Book #46

Eleven Minutes by Paulo Coelho

The story of Maria, a young girl from a Brazilian village, whose first innocent brushes with love leave her heartbroken. At a tender age, she becomes convinced that she will never find true love, instead believing that "love is a terrible thing that will make you suffer. . . ." A chance meeting in Rio takes her to Geneva, where she dreams of finding fame and fortune. Maria's despairing view of love is put to the test when she meets a handsome young painter.

For the first time ever, I have finished a Coelho novel with an immense feeling of pleasure. This has nothing to do with his wise words, his quotable passages, nor his life advice. I'm pleased due to the fact that I have now finished every Coelho book I have ever purchased as a young, foolish, literature fan, hellbent on the idea of experiencing every highly recommended author. If I'm ever asked what advice I'd give to my younger self, it would be "don't buy those fucking Coelho books."

Once again, he drones on in a grandiose fashion, basking in his glowing opinion of his own pretentious spiritual perceptions. Once again, he believes himself to be on a far higher intellectual plane than his readers, making metaphorical points and then placing metaphorical neon signs around them just to make sure we understood.

Maria leaves Brazil and travels to Switzerland to be a dancer, after meeting a persuasive agent in Rio de Janeiro. She becomes a prostitute purely on a whim, and Coelho's justification of this is completely dire and unbelievable. This is not real life. Maria is the dullest, weakest character yet in the Coelho novels I've read (this really is saying something); her boldly highlighted lack of education and sense of purpose hardly support her 'clever' philosophical musings given to us in her utterly boring diary entries at the end of each chapter. I came to dread coming to those italic passages, filled with apathy over what pathetic conclusions she was going to come to next. It could not have been clearer these were simply Coelho's thoughts, not Maria's.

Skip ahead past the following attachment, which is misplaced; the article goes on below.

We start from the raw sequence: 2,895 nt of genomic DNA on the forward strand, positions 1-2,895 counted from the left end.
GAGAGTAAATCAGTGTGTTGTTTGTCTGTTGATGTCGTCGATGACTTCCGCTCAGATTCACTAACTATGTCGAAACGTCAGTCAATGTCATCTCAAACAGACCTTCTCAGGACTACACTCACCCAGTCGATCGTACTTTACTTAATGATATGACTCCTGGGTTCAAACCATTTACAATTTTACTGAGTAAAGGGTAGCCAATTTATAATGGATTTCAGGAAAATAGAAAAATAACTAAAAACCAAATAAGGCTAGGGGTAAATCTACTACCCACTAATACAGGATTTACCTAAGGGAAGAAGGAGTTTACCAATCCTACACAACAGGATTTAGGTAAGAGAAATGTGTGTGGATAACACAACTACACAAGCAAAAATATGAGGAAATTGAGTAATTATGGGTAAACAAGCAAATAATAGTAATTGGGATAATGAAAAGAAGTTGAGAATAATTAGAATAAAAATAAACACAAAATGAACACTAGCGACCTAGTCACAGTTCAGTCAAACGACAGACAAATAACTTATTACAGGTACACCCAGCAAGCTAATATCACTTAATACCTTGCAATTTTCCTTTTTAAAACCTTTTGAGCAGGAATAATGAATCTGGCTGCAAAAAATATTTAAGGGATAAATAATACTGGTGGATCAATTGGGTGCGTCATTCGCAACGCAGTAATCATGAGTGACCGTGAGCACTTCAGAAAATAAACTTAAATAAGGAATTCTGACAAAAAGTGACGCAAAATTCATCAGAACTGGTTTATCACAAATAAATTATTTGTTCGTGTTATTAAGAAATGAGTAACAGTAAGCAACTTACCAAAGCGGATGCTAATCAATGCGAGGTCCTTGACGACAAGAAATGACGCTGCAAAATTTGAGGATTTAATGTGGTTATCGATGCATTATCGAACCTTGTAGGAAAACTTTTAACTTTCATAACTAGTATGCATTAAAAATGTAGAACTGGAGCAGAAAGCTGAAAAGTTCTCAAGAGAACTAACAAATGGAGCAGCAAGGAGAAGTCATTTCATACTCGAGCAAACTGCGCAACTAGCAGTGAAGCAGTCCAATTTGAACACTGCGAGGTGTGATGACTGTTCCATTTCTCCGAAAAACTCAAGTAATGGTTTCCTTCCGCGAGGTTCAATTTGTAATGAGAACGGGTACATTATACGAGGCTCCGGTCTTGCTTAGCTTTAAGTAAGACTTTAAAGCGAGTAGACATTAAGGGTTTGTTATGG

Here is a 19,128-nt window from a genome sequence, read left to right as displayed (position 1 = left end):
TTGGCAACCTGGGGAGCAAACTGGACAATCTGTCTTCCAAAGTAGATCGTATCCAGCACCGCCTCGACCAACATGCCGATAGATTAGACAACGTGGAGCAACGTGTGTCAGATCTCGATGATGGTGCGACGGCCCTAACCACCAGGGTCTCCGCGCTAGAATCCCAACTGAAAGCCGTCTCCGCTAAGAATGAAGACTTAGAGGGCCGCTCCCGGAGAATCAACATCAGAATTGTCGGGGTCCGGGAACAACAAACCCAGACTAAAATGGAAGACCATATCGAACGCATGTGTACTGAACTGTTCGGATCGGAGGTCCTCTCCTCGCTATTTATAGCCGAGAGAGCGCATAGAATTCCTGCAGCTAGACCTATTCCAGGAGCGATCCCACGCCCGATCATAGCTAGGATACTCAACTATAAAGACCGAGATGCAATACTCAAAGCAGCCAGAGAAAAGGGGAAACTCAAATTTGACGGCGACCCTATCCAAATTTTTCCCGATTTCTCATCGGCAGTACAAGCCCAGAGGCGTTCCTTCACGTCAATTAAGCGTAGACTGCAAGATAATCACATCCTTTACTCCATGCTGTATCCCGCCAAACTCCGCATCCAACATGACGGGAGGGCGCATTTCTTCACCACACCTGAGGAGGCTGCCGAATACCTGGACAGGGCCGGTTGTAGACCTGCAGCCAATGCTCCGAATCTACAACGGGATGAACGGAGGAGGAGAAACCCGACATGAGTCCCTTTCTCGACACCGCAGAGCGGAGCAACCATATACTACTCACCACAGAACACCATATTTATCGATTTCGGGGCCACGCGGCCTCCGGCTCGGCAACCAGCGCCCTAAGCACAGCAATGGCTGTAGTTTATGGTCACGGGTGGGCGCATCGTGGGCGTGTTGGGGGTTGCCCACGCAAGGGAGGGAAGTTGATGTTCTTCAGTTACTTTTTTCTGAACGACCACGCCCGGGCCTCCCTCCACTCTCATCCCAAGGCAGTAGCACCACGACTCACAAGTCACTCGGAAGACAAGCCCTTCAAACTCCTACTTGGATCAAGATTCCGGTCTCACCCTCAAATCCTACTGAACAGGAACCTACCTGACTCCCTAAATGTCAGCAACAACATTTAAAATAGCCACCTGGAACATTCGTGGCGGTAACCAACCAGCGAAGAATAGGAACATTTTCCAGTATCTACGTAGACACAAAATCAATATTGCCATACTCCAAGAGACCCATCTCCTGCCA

His thoughts on sex are laughable. He describes the female form and how pleasure can be given to it as though he were a woman himself. Then he has Maria standing in the middle of the street and experiencing orgasm through simply being overwhelmed by life, and her surroundings. If that ever happened outwith the stupid world of Coelho, I'm sure women would have told you all about it before now.

Again, one of my main arguments against Coelho is his portrayal of women. Yes, Maria was a weak character, but he also characterised her as submissive, and typically only looking for one thing from life - a husband. From practically the beginning of the novel, Maria is desperately seeking the love of her life, and Coelho also insinuates frequently that all women are doing the very same thing. I unfortunately, couldn't relate; the only thing I want from life is a puppy. Luckily, as with all Coelho novels, the sensitive worldly dude comes and saves her from herself. How poetic, how fairytale, how utterly disgusting. The final scene was so diabolically sickening that I don't feel I want to comment on it.

Similar to Veronika Decides to Die, where Coelho simply could not help but make a cameo appearance, he makes blatant reference to The Alchemist here, displaying a plaque in Geneva which points out the Road to Santiago. When Maria questions what this plaque refers to, we're treated to the meagre story of the dull little shepherd. The reason for this isn't clear, and I can only assume the reference was included as some sort of act of pride. Pathetic.

The good news is, it's now over for me. No more Coelho. If any of my enemies would like to read these novels, I threw them out of the car window halfway down Millheugh Brae; you'll find them. Friends need only walk a wee bit further and I'll let you borrow something more intellectual and stimulating, such as Enid Blyton.